According to a study released in July 2006 by the National Academy of Social Insurance, employer costs for workers’ compensation grew faster than combined cash and medical payments to injured workers in 2004, the most recent year for which data is available. Combined benefit payments for injured workers increased 2.3 percent in 2004 compared to prior year levels, while employer workers’ compensation costs rose by 7.0 percent for the same period.
Combined benefit payments fell by 3 cents for every $100 of covered wages, from $1.16 to $1.13. The chief contributor to this decline was the state of California, where benefits dropped by 10 cents per $100 of covered wages. Nationally, premiums paid for workers’ compensation insurance rose by 3 cents per $100 of covered wages, to $1.76 in 2004. The increase was the smallest annual increase since 2001.
Despite the recent rise in costs, both costs and benefits in 2004 remain far below their peak levels. Total benefits were at their highest in 1992 at $1.68 per $100 of covered wages, 55 cents higher than the 2004 figure. Employer costs were highest in 1990 at $2.18 per $100 of covered wages, 42 cents higher than in 2004.
Since 2000, the rise in benefit payments has resulted from increased spending for medical care. Spending for medical treatment rose from 47 cents in 2000 to 53 cents per $100 of covered wages in 2004. Spending for cash payments to workers remained the same during this period at 60 cents per $100 of wages.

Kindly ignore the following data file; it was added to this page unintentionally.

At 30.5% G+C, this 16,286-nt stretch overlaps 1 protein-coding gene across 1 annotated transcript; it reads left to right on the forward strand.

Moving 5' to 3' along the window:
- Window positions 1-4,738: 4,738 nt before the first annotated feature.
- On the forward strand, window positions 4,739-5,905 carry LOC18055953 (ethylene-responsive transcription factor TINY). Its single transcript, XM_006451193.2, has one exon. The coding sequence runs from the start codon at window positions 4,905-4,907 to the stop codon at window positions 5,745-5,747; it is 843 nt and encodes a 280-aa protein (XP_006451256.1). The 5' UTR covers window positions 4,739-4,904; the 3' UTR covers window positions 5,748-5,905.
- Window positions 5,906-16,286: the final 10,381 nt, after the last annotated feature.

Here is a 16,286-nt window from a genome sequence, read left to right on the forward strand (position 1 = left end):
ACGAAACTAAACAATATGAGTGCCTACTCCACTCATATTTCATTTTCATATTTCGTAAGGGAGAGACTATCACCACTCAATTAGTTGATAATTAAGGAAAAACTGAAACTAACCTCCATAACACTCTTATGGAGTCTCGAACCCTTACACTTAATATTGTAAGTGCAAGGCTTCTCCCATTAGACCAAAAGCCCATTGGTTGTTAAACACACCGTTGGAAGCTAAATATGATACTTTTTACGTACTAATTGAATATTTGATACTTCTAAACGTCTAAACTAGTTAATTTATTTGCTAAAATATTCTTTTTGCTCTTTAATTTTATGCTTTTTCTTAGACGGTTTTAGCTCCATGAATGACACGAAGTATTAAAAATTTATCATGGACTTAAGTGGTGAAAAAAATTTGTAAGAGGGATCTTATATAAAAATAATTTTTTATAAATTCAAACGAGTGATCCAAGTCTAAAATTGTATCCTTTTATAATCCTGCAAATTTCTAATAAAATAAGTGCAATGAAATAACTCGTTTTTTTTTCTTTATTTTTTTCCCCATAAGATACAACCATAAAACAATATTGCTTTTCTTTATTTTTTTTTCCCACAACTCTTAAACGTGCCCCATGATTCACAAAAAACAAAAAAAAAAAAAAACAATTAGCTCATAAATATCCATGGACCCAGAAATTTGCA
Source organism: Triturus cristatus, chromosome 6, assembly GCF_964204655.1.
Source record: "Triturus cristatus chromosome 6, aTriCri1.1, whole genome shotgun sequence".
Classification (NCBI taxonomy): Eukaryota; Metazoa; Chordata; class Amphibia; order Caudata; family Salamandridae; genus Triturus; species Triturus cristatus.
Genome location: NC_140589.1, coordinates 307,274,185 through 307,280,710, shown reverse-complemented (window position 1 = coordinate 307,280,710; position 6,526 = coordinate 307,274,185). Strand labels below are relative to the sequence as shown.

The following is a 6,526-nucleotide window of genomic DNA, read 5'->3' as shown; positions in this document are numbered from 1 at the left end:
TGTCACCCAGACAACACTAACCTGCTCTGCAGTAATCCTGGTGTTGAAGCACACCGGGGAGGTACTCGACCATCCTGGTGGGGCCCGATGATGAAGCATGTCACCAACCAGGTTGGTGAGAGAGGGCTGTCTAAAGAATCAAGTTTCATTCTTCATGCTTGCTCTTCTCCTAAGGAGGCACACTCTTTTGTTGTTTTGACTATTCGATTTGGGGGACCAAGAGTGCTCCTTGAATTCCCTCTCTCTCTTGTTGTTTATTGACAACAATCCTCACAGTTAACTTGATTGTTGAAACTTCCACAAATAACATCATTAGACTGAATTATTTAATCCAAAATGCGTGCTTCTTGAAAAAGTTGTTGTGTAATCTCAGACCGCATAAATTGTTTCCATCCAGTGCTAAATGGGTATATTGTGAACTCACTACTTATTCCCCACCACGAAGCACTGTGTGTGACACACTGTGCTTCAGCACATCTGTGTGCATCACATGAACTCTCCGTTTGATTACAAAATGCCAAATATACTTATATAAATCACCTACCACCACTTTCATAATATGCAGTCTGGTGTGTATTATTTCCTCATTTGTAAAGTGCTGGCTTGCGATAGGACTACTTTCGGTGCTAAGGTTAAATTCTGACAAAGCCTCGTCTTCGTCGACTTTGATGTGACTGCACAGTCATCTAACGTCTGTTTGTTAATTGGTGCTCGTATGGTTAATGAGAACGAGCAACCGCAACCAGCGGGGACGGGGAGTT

There are specific actions employers can take to curb workers’ compensation costs. The first step is to examine accident records for the past three years. Take each year’s reports and examine as a whole. While reviewing look for specific accident causes and note hazards that should be remedied. You should also be looking for injury repetition and in which department injuries frequently occurred.
The next step is to conduct a physical analysis of the workplace. Utilize your health and safety committee as the catalyst, but be sure workers are also involved. Look for equipment hazards that need replacement or repair. Then search for environmental hazards such as chemical exposures, noise, temperature and ventilation issues.
The third step is to look for task or ergonomic hazards. Request employee input to encourage workers to take ownership of safety in their departments. When workers provide input, make sure actions resulting from their suggestions are documented in health and safety committee minutes and posted on bulletin boards in common areas. If employees do not feel their suggestions matter, they won’t bother to suggest improvements in the future.